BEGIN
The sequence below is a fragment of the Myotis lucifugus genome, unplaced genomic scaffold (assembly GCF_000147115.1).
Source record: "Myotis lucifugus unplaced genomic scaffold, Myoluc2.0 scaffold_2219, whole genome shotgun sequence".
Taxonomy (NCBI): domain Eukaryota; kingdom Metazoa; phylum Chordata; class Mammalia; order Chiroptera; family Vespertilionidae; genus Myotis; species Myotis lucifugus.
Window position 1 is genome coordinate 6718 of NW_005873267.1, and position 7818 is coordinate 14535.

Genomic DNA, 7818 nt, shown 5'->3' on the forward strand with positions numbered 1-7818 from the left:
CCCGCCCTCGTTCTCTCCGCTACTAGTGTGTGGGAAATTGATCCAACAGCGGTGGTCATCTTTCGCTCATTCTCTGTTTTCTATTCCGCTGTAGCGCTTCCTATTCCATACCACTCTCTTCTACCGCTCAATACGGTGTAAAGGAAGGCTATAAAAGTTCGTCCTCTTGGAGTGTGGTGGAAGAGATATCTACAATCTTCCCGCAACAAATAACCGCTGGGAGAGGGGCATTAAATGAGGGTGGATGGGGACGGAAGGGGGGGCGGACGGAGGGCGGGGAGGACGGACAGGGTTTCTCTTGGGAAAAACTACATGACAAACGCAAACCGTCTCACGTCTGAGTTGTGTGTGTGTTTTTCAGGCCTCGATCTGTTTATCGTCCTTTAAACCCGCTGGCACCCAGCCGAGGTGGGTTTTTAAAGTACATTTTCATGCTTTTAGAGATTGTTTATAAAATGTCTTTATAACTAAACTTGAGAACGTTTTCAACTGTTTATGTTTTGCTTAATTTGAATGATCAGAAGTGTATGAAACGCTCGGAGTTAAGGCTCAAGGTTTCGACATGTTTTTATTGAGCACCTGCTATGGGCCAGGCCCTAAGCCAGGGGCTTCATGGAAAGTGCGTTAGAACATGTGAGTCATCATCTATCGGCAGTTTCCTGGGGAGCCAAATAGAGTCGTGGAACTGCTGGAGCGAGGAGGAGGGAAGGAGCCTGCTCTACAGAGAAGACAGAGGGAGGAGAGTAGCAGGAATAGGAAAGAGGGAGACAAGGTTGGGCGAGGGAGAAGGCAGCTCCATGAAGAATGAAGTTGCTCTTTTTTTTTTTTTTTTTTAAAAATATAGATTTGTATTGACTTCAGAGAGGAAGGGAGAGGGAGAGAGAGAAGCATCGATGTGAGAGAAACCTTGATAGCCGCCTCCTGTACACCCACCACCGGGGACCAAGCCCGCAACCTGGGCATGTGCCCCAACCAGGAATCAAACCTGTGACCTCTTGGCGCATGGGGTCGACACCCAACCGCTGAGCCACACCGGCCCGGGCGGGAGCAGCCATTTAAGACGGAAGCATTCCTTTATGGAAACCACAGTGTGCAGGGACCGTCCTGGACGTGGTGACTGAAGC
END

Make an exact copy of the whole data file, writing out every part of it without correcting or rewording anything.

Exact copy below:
The sequence below is a fragment of the Myotis lucifugus genome, unplaced genomic scaffold (assembly GCF_000147115.1).
Source record: "Myotis lucifugus unplaced genomic scaffold, Myoluc2.0 scaffold_2219, whole genome shotgun sequence".
Taxonomy (NCBI): domain Eukaryota; kingdom Metazoa; phylum Chordata; class Mammalia; order Chiroptera; family Vespertilionidae; genus Myotis; species Myotis lucifugus.
Window position 1 is genome coordinate 6718 of NW_005873267.1, and position 7818 is coordinate 14535.

Genomic DNA, 7818 nt, shown 5'->3' on the forward strand with positions numbered 1-7818 from the left:
CCCGCCCTCGTTCTCTCCGCTACTAGTGTGTGGGAAATTGATCCAACAGCGGTGGTCATCTTTCGCTCATTCTCTGTTTTCTATTCCGCTGTAGCGCTTCCTATTCCATACCACTCTCTTCTACCGCTCAATACGGTGTAAAGGAAGGCTATAAAAGTTCGTCCTCTTGGAGTGTGGTGGAAGAGATATCTACAATCTTCCCGCAACAAATAACCGCTGGGAGAGGGGCATTAAATGAGGGTGGATGGGGACGGAAGGGGGGGCGGACGGAGGGCGGGGAGGACGGACAGGGTTTCTCTTGGGAAAAACTACATGACAAACGCAAACCGTCTCACGTCTGAGTTGTGTGTGTGTTTTTCAGGCCTCGATCTGTTTATCGTCCTTTAAACCCGCTGGCACCCAGCCGAGGTGGGTTTTTAAAGTACATTTTCATGCTTTTAGAGATTGTTTATAAAATGTCTTTATAACTAAACTTGAGAACGTTTTCAACTGTTTATGTTTTGCTTAATTTGAATGATCAGAAGTGTATGAAACGCTCGGAGTTAAGGCTCAAGGTTTCGACATGTTTTTATTGAGCACCTGCTATGGGCCAGGCCCTAAGCCAGGGGCTTCATGGAAAGTGCGTTAGAACATGTGAGTCATCATCTATCGGCAGTTTCCTGGGGAGCCAAATAGAGTCGTGGAACTGCTGGAGCGAGGAGGAGGGAAGGAGCCTGCTCTACAGAGAAGACAGAGGGAGGAGAGTAGCAGGAATAGGAAAGAGGGAGACAAGGTTGGGCGAGGGAGAAGGCAGCTCCATGAAGAATGAAGTTGCTCTTTTTTTTTTTTTTTTTTAAAAATATAGATTTGTATTGACTTCAGAGAGGAAGGGAGAGGGAGAGAGAGAAGCATCGATGTGAGAGAAACCTTGATAGCCGCCTCCTGTACACCCACCACCGGGGACCAAGCCCGCAACCTGGGCATGTGCCCCAACCAGGAATCAAACCTGTGACCTCTTGGCGCATGGGGTCGACACCCAACCGCTGAGCCACACCGGCCCGGGCGGGAGCAGCCATTTAAGACGGAAGCATTCCTTTATGGAAACCACAGTGTGCAGGGACCGTCCTGGACGTGGTGACTGAAGC